Brian Paddick, formerly the most senior openly gay police officer in Britain and the Liberal Democrat candidate for the London mayoral election in 2008 and 2012, has been made a peer in the House of Lords.
Mr Paddick, 55, was deputy assistant commissioner of the Metropolitan Police until 2007, and as such was the most senior openly gay police officer in British history.
An alleged victim of voicemail hacking, he became an outspoken critic of the way that his former force investigated the scandal at the now defunct News of the World.
Mr Paddick played a key role in urging the Liberal Democrats to adopt equal marriage as party policy. He was recently praised by Nick Clegg for his efforts as the Lib Dem leader and Deputy Prime Minister attended a rally by equal marriage supporters outside Parliament.
Ahead of last month’s signing into law of same-sex marriage for England and Wales, Liberal Democrat International Development Minister Lynne Featherstone – who previously served as equalities minister – also cited Mr Paddick’s contributions.
In 2010, at the Lib Dem conference, he criticised gay rights charity Stonewall for failing to support equal marriage in a speech carried live on BBC Parliament.
Mr Paddick, along with other senior Lib Dems, criticised the charity’s chief executive, Ben Summerskill, for suggesting that the party’s policy to extend civil partnerships to heterosexuals would cost £5bn over the course of ten years.
The figure had been calculated by a former civil servant for Stonewall and at the time was widely disputed by the Liberal Democrats, the Treasury, and the Government Equalities Office.
Having served more than three decades for the Metropolitan Police, Mr Paddick ran against both Boris Johnson and Ken Livingstone in 2008 and 2012 for the London mayoralty, coming third both times.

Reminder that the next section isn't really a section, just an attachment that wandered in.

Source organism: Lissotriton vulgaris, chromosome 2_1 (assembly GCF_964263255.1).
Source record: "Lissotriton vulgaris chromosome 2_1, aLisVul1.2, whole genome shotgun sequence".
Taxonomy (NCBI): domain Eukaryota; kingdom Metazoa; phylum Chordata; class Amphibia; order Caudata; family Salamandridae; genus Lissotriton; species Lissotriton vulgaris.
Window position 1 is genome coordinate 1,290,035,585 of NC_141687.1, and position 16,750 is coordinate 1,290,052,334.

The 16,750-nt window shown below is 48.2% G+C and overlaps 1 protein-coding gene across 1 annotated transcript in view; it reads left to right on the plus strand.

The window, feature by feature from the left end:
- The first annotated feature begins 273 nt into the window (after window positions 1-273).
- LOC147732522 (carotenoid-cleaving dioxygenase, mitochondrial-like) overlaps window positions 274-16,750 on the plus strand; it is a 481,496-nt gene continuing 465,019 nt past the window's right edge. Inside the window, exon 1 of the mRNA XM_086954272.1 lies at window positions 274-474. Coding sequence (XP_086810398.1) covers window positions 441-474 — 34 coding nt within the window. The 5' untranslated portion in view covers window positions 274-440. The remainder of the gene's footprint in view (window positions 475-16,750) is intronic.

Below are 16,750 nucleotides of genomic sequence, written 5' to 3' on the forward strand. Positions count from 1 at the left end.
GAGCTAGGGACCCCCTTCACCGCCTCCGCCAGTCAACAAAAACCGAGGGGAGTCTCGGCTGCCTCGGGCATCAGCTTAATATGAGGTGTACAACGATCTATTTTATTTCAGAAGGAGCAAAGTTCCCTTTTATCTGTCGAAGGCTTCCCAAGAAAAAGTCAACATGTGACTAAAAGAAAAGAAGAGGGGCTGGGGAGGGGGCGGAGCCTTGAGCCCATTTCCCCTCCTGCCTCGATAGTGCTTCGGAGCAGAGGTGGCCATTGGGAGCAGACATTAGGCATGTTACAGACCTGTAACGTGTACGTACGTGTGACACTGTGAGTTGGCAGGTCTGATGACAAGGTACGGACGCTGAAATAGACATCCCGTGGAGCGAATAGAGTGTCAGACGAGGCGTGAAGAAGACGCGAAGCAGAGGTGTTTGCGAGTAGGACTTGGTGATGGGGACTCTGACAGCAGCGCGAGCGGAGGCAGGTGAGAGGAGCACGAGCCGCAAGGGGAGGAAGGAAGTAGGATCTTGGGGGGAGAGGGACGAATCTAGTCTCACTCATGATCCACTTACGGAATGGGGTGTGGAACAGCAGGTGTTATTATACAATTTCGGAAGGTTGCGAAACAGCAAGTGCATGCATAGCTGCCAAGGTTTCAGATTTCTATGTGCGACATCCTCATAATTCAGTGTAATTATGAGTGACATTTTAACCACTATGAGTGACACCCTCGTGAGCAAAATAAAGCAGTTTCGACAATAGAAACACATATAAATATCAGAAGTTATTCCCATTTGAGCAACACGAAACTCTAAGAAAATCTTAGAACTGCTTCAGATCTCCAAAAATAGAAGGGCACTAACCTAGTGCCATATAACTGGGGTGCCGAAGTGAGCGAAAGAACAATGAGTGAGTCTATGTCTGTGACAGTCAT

He took part in a PinkNews mayoral question and answer session in 2012, where he spoke of the importance of achieving marriage equality in the UK and mentioned how he had undertaken a same-sex marriage abroad.
“I got married in Oslo. The Norwegians said ‘if we are to have equal rights for gays and lesbians, why do we have civil partnerships for one group and marriage for another’. Now everyone in Norway gets married. It’s as simple as that. Equal means equal.” Mr Paddick said.
Famous for a “softly softly” approach to policing in Brixton, he pursued prosecutions for use of other illegal drugs but not cannabis. It was a policy which earned him the nickname “cannabis cop”.
He was the official police spokesman in the aftermath of the 7 July bombings in 2005, but left in 2008, over the shooting of innocent Brazilian Jean Charles de Menezes at Stockwell Tube station.
Mr Paddick subsequently gave evidence at the de Menezes inquest on behalf of the dead man’s family.
After his defeat in the 2008 mayoral race, he took a break from politics and appeared on the popular ITV reality television programme “I’m a Celebrity, Get Me Out Of Here”.
On election day itself, Mr Paddick won 91,774 or 4.16% of the first preference votes, behind eventual winner Boris Johnson for the Conservatives, former mayor Ken Livingstone for Labour, and Greens candidate Jenny Jones.
Meanwhile London Assembly Member Jenny Jones has been appointed as a working peer in the Lords.